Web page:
How America's Fixation On Western Religion Hurts Its Ability To Help Others
The world’s hesitancy to ameliorate the Syrian refugee crisis is not a unique case in the narrative of modern America. From an ideological perspective, it’s representative of Western society’s unfortunate tendency to fear what it does not know.
The extent to which this state of mind has infiltrated politics and contributed to xenophobia becomes painfully clear as we consider how the association between Muslims and terrorists has become normalized. Through the construction of cultural walls and the passive acceptance of exclusionary rhetoric, we are invigorating the very ideal that terrorists — especially ISIS — attempt to engrain through violence. It is the false notion that people of different religions cannot live in harmony.
Unfortunately, politicians — the people who are supposed to have our best interests in mind — prey upon fear and unfamiliarity by promising protection and getting the “go ahead” to further their own political agendas. For example, Texas senator and GOP candidate Ted Cruz commented on how just 3 percent of the Syrian refugees allowed entry into the US are Christian. In an interview with Glenn Beck, Cruz justified his thoughts distinguishing Muslim Syrians from Christian Syrians:
In reality, ISIS doesn’t discriminate when it kills. Instead, it’s pledged to exterminate any individual who’s not on board with the creation of its so-called Islamic state. The biggest obstacle to that state is not religion; it’s Western ideology and democracy.
As opposed to denouncing Muslim Syrians for not being Christian, why aren’t we protecting them and acknowledging their rejection of ISIS’ beliefs? Cruz doesn’t seem to understand this. Perhaps it’s a little too complicated for him.
Slate magazine’s Will Saletan brilliantly dubbed Cruz’s Syrian refugee dialogue “sophisticated bigotry.” Not coincidentally, Cruz has a large evangelical Christian following. You thought Americans separate church from state? Think again.
Cruz has preached his politics in ministries and even had the nerve to request that congregations pray for his GOP victory. But according to him, the Middle East is backwards because it incorporates Islam into its politics. Oh, the irony.
In fact, during February’s GOP debate, each candidate pledged to prioritize protection of religion as president. Yet somehow, each has also suggested we deny Syrian refugees entry because they practice the religion of Islam and are, therefore, more likely to be terrorists. Donald Trump — no surprise here — even promoted a "total and complete shutdown of Muslims entering the United States" following the Paris attacks and San Bernardino shootings.
In reality, it seems like Christianity is the only religion exclusively protected in the United States. This is the very nation that prides itself in being a melting pot of various cultures, religions and identities, and that’s the underlying problem.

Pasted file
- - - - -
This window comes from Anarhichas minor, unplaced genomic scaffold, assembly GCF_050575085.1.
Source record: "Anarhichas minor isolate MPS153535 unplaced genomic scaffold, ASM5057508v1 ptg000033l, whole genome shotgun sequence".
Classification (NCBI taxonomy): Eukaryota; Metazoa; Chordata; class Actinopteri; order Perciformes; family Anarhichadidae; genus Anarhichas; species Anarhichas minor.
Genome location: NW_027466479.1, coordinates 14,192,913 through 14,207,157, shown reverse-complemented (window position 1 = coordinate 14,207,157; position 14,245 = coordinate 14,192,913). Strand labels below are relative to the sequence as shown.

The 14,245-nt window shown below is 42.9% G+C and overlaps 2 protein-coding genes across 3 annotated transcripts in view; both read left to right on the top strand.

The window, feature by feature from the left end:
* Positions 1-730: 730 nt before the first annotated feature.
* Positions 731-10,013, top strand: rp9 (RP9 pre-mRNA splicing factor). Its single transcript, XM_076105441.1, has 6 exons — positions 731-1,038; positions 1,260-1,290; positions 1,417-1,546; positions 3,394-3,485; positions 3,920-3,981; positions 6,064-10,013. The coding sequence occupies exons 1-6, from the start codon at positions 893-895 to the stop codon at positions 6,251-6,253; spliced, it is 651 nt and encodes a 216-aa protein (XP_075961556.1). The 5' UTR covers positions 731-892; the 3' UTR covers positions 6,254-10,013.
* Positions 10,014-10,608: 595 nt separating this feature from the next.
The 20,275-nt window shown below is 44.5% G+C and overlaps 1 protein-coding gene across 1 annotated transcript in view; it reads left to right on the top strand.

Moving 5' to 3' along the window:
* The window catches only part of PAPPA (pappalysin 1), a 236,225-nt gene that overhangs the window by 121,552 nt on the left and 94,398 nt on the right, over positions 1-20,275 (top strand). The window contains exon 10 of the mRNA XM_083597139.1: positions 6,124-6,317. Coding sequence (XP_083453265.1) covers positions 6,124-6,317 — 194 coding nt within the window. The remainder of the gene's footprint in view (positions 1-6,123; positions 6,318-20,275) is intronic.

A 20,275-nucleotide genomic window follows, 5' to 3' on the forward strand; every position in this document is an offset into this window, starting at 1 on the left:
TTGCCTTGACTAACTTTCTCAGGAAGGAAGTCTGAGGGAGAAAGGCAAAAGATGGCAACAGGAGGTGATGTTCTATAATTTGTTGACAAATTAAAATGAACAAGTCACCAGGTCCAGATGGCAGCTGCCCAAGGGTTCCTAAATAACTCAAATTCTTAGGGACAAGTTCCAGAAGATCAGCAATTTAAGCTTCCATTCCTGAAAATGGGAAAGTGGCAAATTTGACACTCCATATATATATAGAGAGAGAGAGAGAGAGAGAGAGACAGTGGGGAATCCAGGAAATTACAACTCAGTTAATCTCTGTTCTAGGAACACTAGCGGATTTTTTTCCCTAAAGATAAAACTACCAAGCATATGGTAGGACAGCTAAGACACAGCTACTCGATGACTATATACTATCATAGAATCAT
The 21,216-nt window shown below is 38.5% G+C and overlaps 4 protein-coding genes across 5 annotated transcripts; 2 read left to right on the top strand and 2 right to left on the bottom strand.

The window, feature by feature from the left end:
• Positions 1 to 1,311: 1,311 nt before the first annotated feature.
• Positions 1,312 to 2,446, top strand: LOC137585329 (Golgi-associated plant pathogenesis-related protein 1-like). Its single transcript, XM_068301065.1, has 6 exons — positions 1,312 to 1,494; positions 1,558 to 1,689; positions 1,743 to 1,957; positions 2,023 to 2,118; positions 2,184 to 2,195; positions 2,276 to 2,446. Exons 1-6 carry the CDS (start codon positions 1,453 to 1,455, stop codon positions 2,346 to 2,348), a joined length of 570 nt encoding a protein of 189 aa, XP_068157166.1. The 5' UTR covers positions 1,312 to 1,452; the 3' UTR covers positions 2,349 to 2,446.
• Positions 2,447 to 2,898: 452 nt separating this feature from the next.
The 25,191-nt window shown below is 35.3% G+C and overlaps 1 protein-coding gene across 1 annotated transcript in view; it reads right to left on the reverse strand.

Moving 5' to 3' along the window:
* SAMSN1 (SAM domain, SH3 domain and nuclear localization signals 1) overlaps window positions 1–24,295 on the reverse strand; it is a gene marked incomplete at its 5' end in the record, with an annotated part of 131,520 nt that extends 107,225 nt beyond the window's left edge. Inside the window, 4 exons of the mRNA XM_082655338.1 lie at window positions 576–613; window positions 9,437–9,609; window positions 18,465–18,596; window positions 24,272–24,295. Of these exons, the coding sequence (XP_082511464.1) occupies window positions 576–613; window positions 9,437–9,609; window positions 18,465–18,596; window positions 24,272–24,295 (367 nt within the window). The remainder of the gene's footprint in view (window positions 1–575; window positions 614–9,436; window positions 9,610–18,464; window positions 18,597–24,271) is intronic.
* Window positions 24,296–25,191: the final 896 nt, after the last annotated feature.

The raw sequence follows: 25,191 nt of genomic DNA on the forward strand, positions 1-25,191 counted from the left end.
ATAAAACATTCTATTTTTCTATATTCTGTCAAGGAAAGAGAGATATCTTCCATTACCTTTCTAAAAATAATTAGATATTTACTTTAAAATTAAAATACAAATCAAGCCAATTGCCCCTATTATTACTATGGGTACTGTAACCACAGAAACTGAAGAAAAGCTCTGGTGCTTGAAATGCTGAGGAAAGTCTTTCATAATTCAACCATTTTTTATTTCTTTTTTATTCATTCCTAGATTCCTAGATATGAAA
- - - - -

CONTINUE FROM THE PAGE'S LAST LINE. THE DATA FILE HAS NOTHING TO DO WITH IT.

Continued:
Christianity has become politically monopolized by many Republicans in such a way that it’s now acceptable to force the entire nation to abide by its rejection of abortion, gay marriage and other issues that differ from these religious beliefs. Favoritism has also reached a whole new level because it’s also become acceptable to reject refugees because of their non-Christian religion.
The National Review’s David French has gone as far to say that President Barack Obama’s Syrian refugee policy lacks compassion altogether, suggesting that these discriminatory views bleed across political party lines. In his words, the president has spoken on the atrocities committed by Syrian President Assad and ISIS, but still refuses to create an adequate “safe haven” for the victims.
It’s worth noting that most of the victims attempting to enter the states are women and children, not men of fighting age. According to data collected by the State Department, 67 percent of Syrians sent by the UN to America are children (aged 12 and younger) and women.
We should ignore Ben Carson’s fear-mongering, false statement made earlier in his campaign:
According to The United Nations High Commissioner for Refugees, the UN has referred 26,622 Syrian refugees to the US since 2013. It’s unclear exactly how many refugees have been officially settled since the Syrian civil war began, but the Refugee Processing Center estimates that 1,925 refugees were accepted to the US during 2015.
The Obama administration promised to admit an additional 10,000 of them during the 2016 fiscal year. In total, more than 4 million Syrians have requested resettlement through the United Nations since the civil war began.
The inconvenient truth is that Syrian refugees are denied entry into the States, in part because they belong to a religion that’s especially vulnerable to militant extremism. But, we fail to recognize that they’re also the very people who have suffered most from it. In order to factor religion out of the matter, Americans must learn to recognize a common humanity between themselves and Middle Eastern Muslims.
Flight attendant Rose Hamid attended a South Carolina Trump rally in January, hoping to remind his supporters that she, a Muslim woman, isn’t all that different from them. She told CNN that, and ultimately, she was escorted from the rally for silently protesting.
“I have this sincere belief that if people get to know each other one on one, that they’ll stop being afraid of each other […] I figured that most Trump supporters probably never met a Muslim, so I figured that I'd give them the opportunity to meet one," she said, wearing a shirt that read, "Salam, I come in peace."
People discriminate against Muslims for the same reason they promote the rejection of Syrian refugees: Western society is fearful of what it doesn’t know. Hamid was correct. If all the people at that rally personally knew a Muslim, they’d realize their fears are baseless.